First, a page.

By using real-time stock market data, it’s possible to learn to make your own decisions. You can take time to practice investing with index funds (which the legendary investor Warren Buffett swears by).
Another useful way to educate yourself further on the stock market is to regularly read a selection of financially focused blogs.
There are numerous financial blogs that cover a range of topics, but all will allow you to learn more about financial markets and how to invest beyond micro-investing inside apps.
If you’re not a fan of finding blogs for yourself, then newsletters such as Camp FIRE Finance and Personal Finance Blogs are a great bet. They will give you a daily selection of the best, most informative posts from different finance blogs.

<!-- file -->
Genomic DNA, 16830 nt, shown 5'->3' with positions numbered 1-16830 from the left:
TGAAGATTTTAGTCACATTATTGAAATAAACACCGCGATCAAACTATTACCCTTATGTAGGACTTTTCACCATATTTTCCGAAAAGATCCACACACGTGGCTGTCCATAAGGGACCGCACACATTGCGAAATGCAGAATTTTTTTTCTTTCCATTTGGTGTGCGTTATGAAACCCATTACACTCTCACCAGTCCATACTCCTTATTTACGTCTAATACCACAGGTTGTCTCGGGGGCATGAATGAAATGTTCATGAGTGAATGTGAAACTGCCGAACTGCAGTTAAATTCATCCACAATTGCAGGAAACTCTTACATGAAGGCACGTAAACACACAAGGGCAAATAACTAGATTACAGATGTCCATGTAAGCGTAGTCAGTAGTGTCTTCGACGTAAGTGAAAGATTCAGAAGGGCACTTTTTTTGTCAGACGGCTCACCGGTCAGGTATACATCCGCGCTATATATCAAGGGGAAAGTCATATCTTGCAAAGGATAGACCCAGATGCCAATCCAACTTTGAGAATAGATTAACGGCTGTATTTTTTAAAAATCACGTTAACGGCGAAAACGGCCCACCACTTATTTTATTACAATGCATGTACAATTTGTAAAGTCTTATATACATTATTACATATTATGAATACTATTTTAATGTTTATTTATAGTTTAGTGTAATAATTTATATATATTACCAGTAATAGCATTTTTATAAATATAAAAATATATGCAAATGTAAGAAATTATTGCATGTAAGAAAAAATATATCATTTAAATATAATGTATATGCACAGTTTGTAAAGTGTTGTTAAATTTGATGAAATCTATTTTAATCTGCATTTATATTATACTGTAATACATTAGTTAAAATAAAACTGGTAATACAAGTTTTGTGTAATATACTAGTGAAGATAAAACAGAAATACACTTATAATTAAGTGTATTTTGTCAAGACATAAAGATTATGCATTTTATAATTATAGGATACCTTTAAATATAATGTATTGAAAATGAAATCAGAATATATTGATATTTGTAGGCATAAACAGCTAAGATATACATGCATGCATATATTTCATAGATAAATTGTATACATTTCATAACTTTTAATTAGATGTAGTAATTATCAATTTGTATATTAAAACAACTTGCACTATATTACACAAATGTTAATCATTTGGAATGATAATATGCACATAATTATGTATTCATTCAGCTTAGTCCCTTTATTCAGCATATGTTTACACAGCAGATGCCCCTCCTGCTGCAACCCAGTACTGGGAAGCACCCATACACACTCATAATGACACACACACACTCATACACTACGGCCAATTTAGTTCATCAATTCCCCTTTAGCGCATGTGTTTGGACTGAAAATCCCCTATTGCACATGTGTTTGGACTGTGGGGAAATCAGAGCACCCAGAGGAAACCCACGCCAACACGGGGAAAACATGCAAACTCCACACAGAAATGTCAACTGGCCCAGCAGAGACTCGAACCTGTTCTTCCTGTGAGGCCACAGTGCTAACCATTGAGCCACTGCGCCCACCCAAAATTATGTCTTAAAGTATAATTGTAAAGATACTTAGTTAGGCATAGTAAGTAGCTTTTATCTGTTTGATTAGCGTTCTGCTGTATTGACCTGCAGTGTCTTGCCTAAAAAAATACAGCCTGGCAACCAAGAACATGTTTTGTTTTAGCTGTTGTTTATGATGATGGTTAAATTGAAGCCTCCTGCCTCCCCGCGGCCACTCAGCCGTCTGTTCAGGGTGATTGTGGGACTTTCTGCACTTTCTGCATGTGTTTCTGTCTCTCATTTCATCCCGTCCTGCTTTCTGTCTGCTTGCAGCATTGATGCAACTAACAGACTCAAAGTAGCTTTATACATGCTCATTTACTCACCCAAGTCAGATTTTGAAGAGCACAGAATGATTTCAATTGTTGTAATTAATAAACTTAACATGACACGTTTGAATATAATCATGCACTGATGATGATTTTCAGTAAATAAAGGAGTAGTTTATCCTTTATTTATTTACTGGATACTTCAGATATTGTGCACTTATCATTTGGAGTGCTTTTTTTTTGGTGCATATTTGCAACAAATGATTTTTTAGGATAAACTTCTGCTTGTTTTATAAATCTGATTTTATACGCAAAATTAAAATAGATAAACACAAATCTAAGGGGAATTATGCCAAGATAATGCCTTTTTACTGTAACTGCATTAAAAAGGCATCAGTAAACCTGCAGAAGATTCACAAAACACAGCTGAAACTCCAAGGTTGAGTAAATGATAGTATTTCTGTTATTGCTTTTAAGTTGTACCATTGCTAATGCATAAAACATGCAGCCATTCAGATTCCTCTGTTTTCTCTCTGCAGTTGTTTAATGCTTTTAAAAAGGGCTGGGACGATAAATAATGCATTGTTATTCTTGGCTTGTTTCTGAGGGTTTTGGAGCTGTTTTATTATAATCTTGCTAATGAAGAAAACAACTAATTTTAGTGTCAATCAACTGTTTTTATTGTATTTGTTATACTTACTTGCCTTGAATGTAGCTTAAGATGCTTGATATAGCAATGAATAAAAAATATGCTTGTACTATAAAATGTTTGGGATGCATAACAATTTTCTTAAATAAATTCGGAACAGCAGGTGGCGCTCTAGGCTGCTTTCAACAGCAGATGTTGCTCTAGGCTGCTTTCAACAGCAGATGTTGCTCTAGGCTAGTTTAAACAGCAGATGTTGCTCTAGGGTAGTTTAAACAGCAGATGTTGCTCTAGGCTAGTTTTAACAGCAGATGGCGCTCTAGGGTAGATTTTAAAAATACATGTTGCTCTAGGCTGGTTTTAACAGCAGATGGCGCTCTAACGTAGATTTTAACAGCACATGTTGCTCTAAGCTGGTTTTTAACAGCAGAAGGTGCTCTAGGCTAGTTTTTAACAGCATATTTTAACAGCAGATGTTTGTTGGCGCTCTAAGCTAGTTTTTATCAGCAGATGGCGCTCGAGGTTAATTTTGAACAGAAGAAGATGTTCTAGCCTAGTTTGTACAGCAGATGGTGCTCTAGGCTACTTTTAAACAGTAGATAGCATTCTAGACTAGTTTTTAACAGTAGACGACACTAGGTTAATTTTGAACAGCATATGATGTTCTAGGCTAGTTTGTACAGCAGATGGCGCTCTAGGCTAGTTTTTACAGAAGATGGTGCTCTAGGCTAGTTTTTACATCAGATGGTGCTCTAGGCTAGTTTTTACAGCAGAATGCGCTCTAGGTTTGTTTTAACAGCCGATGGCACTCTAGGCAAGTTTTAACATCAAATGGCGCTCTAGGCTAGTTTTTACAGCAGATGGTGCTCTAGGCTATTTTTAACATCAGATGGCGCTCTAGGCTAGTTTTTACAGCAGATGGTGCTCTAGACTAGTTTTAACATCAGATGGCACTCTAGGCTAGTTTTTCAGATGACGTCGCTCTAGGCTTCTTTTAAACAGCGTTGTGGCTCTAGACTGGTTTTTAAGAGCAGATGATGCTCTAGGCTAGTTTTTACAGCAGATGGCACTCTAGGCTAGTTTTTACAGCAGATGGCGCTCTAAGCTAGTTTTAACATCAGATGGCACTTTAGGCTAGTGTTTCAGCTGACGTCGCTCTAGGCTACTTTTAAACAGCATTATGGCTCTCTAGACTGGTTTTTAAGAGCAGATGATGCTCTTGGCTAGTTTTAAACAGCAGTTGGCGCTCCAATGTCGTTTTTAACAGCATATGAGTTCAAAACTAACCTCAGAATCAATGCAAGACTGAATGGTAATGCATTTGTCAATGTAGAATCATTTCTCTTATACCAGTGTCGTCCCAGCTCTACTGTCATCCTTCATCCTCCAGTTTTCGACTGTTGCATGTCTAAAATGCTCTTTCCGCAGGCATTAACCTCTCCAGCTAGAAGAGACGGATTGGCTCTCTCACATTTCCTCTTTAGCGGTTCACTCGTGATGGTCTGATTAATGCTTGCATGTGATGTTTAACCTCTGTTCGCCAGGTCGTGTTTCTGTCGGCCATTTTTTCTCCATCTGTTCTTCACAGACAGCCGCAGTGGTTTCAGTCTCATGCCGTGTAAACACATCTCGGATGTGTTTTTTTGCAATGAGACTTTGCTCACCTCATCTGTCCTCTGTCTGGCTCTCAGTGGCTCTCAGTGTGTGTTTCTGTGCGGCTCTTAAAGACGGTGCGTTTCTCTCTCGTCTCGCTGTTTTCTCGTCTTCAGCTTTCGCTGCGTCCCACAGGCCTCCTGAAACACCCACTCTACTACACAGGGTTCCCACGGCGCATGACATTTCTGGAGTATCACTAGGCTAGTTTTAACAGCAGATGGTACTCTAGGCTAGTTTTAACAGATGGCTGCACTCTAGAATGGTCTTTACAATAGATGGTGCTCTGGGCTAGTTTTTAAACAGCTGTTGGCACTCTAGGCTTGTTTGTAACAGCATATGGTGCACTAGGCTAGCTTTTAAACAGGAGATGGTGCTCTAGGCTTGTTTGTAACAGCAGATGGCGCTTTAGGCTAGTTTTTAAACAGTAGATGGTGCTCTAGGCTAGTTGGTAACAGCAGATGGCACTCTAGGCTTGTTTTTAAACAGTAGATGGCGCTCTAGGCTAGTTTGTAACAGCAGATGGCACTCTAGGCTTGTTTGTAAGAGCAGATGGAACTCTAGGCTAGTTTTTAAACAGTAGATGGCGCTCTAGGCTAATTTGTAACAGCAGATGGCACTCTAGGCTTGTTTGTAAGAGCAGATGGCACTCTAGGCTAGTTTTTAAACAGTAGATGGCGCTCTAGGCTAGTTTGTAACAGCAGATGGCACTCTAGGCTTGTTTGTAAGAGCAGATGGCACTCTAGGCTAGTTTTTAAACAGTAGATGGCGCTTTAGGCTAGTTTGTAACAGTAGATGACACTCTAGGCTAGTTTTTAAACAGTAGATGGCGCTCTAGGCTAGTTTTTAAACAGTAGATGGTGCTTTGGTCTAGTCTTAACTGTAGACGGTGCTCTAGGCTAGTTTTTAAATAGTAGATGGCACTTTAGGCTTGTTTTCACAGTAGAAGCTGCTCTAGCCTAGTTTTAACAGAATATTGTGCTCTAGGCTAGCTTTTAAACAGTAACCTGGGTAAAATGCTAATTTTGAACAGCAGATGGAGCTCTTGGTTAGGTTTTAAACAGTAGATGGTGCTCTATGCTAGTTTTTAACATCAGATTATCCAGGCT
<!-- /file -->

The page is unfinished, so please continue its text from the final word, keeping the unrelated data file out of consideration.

Most importantly, you should give it a try. Investing can only really be learned through action – and by testing different ways of investing your cash, you might just strike gold.
We hope you enjoyed this post on investing for beginners and learned how you can start investing. This is a guest post written by The All Round Investor. The All Round Investor is a site dedicated to improving the financial knowledge of it’s readers, through posting opinion pieces and information. While investments are often a good choice, The All Round Investor is not responsible for the financial decisions of its readers, and all decisions should be first discussed with your financial planner.
Their blog is designed with the intention of becoming a community through which people from different communities, backgrounds and lifestyles can go to understand the fundamental aspects of finance, improving their financial position.
Special thanks to The All Round Investor for writing this piece on investing for beginners and contributing to the financial education of our readers.
Enjoyed this post? Pin it for later! 🤗